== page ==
Penguin 4 Update Rolling Out

CORRECTED: Penguin 4 Update NOT Rolling Out

While the Penguin 4 Update had not rolled out at the time of the writing of this post, as you likely know by now, it rolled out on September 23, 2016. If you’re looking for information on this update you’ll find it in the post “Penguin 4 Rolling Out“.

At 1:09 PT Beanstalk received the following Tweet from Gary Illyes:

To our request for a bit more clarification we got …

We’ll all be waiting to see but it may not be a Penguin.

Edit on the 11th:

While we’re still waiting for confirmation from Google, the Weather Report from Moz for yesterday show the following:

Moz Weather Report: Penguin 4 Update.

Further, John Mueller seems to be supporting Gary’s gut instincts so the Penguin Update is likely still off a ways.

Every indication is that the Penguin 4 rollout that we’ve all been expecting is currently underway.  Over at SERP Watch they’re seeing a level of activity that begun creeping up yesterday and spiked today.

SERP Watch Penguin 4 Update results.

This is being confirmed in other update monitoring tools including Dejan where they’re reporting:

Dejan's metrics for the Penguin 4 Update.

And further by Algoroo:

Penguin 4 Update viewed by Algoroo.

Upon being first alerted to this thanks to a post over on Link Research Tools I immediately began checking sites I was expecting Penguin impact on and this is most definitely it.

Impact …

Early indications are that this update is larger than any since the Penguin 2 update in 2013.  That makes it massive.

Many are reporting some very odd results with spammy sites and link networks appearing out of nowhere.  This indicates one of two things:

  1. The rollout is not complete and there are elements of it that would help these types of sites … until it really doesn’t.  In this event they will disappear as quickly as they appear.
  2. The rollout is complete and unsuccessful.  In this even there are again two possibilities:
    1 – Roll back the update and work on it offline and then try again later.  We’ve seen this multiple times in the past, or
    2 – Work on it live.

Which option they select (assuming #2 is correct) will depend on the scope of the issue.  If it’s major and they are not sure the cause then obviously they would pull it offline and try again later.  If it is minor or they can quickly isolate the cause and possible solutions then they will likely work on it live.  At the same time we do know that this version of Penguin was meant to turn the updating into an everflux version so they obviously have built in the ability to work on-the-fly.

Moving Forward …

The first thing to remember are the immortal words of Douglas Adams:

Penguin 4 Update: Don't Panic

Other than monitoring there is nothing you should be doing right now in reaction to this update.  We do not know where it will land.  We do not know why there are anomalies and tit is likely to be tweaked or rolled back in the coming days.  Monitor closely.  Heck, monitor daily but don’t jump on actions or celebrations until things settle and we’ve seen some stability for at least a few days.

Word From Google …

As of this writing there has been no word from Google.  When that happens it will likely be circa Twitter and likely to come from Gary Illyes.  While I obviously recommend following Gary, here’s a stream of the the Twitter communications regarding this event directed to or from him to save you time:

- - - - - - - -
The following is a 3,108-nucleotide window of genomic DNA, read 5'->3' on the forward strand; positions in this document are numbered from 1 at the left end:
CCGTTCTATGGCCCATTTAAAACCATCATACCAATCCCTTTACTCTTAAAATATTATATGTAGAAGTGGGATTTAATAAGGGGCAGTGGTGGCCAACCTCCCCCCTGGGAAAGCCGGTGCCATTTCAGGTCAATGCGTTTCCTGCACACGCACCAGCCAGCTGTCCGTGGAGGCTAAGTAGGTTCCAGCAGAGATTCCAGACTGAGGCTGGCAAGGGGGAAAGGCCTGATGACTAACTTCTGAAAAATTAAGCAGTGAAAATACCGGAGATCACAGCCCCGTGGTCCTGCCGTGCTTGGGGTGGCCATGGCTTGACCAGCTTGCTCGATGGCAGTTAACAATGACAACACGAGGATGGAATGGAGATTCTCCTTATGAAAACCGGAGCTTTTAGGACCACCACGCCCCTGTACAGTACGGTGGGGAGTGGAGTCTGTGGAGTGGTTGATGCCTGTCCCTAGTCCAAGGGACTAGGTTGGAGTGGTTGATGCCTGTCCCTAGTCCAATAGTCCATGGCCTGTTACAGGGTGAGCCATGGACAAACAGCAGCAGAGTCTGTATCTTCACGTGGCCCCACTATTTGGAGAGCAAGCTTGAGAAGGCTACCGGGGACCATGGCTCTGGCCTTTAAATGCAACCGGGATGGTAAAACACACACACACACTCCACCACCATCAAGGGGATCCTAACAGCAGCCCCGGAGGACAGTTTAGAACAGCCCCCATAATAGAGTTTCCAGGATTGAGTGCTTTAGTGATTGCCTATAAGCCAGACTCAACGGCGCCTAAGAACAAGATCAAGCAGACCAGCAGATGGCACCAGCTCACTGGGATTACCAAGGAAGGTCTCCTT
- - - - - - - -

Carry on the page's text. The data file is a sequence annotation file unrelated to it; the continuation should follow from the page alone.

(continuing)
We’ll Provide More Updates …

As the update rolls out and will continue to update this page with links to additional information and our own followup data.  We invite you to bookmark it for future reference and if there’s something you want us looking out for or testing, feel free to let us know in the comments.


  1. My heart skipped a beat when I first saw this. As someone who maintained a website or 2 that was effected by the 2013 Penguin update these words make me shiver.

    I have however noticed an uptick of spam site referrals in my Google Analytics for the past couple weeks specifically and which has been super annoying. Any idea what to do about these? I blocked them with a filter, but I’m still seeing referrals in GA.

  2. Hi Nate, Dave here.

    Alas, you are not alone in that. We’re all getting hit with them. There are functionally two ways to deal with it:

    1 – hide the issue. You can filter them out in Analytics. Not my favorite solution.
    2 – you can block them.

    Number 2 is obviously my favorite and since you’re in WordPress the solutions is pretty easy.

    Just install Wordfence. It includes referrer blocking and you can simply add all the offending sites to your block list and they’ll be gone for good. To be sure, new ones will pop up but just add them as they become problematic and it keeps the situation under control and your Analytics fairly clean.

    Any questions just let me know.


  3. No point in fretting anyway. Update will come one way or another. There is a lot of speculation as it is. We can already guess which way Google is going so, in that regard, most of the SEO experts already adapted to these potential changes.

  4. Valid point Nikolay. I think we’re all interested in any collateral damage and of course, those who have penalties are looking to escape but in the end if you avoid spam … you’ll be OK. 🙂